Simon Granér is a PhD candidate in the project: Collective Collapse in Team Sports and teaches sport psychology and marketing psychology at the Department of Psychology, Lund University.
What happens when a sports team suddenly looses a comfortable lead and ends up loosing the game? Most team sport athletes would recognise the situation, but can seldom give a good answer to why this happens. This phenomenon is called collective collapse.
The thesis includes three studies
Study 1: The experience of a Collective Collapse
To answer the question what a collective collapse is and how it is experienced, interviews were conducted with basketball players and coaches. Based on the reported cognitions, emotions and behaviours the collective collapse phenomenon could be described.
The first study led to a number of theoretical assumptions, such as the existence of behavioural contagion and the influence of role structure, which have been tested empirically in study 2 and will be tested in study 3.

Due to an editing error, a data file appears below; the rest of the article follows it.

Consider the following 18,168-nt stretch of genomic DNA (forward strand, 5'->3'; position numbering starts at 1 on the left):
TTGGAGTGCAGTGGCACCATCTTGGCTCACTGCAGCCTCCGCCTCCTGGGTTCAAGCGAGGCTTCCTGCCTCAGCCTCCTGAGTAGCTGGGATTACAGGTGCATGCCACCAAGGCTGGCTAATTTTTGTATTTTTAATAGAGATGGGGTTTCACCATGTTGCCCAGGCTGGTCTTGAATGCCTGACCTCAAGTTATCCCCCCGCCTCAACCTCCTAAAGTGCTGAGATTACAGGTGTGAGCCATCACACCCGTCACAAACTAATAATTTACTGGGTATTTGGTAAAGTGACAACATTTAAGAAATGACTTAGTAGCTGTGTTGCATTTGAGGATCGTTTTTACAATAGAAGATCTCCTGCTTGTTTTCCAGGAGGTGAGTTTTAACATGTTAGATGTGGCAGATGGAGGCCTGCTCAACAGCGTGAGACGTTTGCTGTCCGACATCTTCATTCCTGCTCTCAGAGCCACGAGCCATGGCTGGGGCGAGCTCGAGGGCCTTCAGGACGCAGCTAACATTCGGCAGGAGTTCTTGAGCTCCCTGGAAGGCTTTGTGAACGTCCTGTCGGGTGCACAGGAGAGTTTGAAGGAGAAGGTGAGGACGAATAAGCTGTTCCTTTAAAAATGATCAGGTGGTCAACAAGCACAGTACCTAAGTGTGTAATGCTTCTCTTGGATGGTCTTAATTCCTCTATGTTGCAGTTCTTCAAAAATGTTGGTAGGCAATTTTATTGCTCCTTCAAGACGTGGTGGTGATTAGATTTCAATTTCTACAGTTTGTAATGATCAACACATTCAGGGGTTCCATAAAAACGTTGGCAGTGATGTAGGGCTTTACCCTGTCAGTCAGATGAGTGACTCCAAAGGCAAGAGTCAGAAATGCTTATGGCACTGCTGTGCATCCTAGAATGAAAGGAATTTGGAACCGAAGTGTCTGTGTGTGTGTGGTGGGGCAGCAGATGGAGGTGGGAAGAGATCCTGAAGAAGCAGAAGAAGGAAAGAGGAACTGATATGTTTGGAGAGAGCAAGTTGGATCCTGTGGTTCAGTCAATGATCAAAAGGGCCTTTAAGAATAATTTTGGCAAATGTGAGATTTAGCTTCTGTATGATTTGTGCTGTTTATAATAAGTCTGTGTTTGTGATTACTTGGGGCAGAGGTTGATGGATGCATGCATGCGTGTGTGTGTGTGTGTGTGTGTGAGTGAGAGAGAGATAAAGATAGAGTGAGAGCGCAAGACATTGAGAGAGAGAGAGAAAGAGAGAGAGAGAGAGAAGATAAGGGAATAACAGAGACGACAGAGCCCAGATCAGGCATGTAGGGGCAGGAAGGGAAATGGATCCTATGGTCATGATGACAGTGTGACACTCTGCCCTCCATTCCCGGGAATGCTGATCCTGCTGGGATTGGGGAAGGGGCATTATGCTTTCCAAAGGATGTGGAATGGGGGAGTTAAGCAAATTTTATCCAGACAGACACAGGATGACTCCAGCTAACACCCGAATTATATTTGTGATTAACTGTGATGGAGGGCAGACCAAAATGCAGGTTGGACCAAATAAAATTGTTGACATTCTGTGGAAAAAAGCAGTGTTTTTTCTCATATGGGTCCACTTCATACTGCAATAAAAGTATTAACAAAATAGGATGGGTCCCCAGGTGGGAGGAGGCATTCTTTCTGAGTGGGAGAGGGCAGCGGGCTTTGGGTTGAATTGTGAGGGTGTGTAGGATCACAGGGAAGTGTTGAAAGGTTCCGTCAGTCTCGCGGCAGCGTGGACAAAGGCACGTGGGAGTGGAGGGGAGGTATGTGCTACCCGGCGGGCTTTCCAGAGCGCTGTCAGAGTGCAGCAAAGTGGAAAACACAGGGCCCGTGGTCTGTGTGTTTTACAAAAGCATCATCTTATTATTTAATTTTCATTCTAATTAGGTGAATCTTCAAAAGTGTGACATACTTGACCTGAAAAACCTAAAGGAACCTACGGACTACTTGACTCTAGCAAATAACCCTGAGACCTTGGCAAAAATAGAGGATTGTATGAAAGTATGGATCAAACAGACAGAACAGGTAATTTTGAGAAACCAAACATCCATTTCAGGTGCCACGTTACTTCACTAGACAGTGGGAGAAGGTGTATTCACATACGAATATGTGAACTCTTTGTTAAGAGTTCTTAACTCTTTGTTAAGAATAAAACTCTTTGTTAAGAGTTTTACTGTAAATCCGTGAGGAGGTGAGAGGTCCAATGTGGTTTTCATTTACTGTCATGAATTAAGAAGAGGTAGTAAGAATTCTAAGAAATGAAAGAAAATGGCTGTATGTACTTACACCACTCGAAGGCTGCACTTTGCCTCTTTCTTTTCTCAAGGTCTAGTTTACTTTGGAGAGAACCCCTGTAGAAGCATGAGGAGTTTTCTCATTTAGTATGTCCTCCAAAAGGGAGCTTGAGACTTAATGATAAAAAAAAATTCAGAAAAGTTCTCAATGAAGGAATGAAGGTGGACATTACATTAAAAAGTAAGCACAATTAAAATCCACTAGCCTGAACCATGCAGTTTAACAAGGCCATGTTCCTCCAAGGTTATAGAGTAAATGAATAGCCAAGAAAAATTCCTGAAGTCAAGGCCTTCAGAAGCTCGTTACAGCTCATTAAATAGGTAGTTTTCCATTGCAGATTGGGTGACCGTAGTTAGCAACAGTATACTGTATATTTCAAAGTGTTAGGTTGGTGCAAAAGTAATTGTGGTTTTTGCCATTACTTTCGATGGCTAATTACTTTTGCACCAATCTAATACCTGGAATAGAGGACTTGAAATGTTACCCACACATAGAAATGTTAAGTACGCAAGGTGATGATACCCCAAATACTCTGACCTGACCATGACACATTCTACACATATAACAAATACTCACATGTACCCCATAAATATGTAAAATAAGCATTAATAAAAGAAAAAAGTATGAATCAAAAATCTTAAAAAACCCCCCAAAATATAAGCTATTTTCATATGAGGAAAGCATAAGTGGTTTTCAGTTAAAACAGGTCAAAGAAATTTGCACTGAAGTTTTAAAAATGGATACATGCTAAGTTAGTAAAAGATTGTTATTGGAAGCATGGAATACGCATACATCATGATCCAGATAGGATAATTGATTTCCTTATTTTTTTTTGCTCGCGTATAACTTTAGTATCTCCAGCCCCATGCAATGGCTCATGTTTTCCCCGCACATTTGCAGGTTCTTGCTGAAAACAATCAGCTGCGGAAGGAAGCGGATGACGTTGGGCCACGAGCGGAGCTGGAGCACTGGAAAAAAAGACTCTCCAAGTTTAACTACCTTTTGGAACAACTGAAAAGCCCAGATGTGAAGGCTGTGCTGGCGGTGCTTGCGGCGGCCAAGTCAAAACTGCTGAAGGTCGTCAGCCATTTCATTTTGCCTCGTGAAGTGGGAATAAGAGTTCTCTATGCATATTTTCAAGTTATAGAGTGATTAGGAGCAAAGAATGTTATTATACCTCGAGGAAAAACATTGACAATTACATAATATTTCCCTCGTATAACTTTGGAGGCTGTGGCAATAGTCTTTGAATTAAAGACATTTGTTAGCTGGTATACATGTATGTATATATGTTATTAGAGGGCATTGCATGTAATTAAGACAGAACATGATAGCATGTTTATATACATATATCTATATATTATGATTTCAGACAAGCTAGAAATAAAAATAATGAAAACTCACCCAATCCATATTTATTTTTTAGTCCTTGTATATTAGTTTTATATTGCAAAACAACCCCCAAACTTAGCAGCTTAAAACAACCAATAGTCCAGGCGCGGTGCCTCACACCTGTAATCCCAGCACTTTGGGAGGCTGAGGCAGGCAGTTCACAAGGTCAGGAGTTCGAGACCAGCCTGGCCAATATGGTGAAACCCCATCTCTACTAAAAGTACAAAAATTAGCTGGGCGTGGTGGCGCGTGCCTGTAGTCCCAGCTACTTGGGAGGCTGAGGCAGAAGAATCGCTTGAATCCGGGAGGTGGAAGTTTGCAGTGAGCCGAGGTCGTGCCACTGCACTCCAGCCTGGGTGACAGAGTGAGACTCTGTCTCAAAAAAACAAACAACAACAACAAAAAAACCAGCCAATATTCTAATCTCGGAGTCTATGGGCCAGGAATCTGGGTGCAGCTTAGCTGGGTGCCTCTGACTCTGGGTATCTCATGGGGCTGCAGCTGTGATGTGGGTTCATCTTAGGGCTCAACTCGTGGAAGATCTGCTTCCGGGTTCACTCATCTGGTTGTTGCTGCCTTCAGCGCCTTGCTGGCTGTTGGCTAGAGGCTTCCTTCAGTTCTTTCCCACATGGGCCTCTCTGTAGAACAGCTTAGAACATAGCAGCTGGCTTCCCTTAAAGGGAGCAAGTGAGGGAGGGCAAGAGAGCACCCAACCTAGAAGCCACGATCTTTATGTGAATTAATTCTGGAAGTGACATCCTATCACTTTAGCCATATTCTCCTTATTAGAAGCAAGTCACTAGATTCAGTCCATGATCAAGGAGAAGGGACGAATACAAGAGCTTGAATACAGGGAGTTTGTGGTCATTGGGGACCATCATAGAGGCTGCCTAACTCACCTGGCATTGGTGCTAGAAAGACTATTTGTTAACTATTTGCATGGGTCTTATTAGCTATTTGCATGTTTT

Study 2: Experimental investigation into behavioural contagion
To start off, a simulated individual collapse influence other basketball player’s performance was tested experimentally, i.e. behavioural contagion. Basketball players were to shoot in groups of three using one basketball goal. What two of the players did not know was that the third missed almost all shots on purpose. The purpose was to find out if these two players would perform worse in the presence of an underachieving team mate. Results show that they did not, they performed in the exact same way as they did without an underperforming team mate. They did, however, experience that they performed worse.
Study 3: Contagious effect on performance in basketball
What if performance is contagious in basketball teams, during games? That would in part explain the outcome of games and be a possible explanation to the collective collapse phenomenon. In order to investigate the possible contagious effect of performance among team mates in basketball teams, an interaclass correlational design was conducted on archival data. An effect was found in this study, indicating that team mates do influence each other in their performance.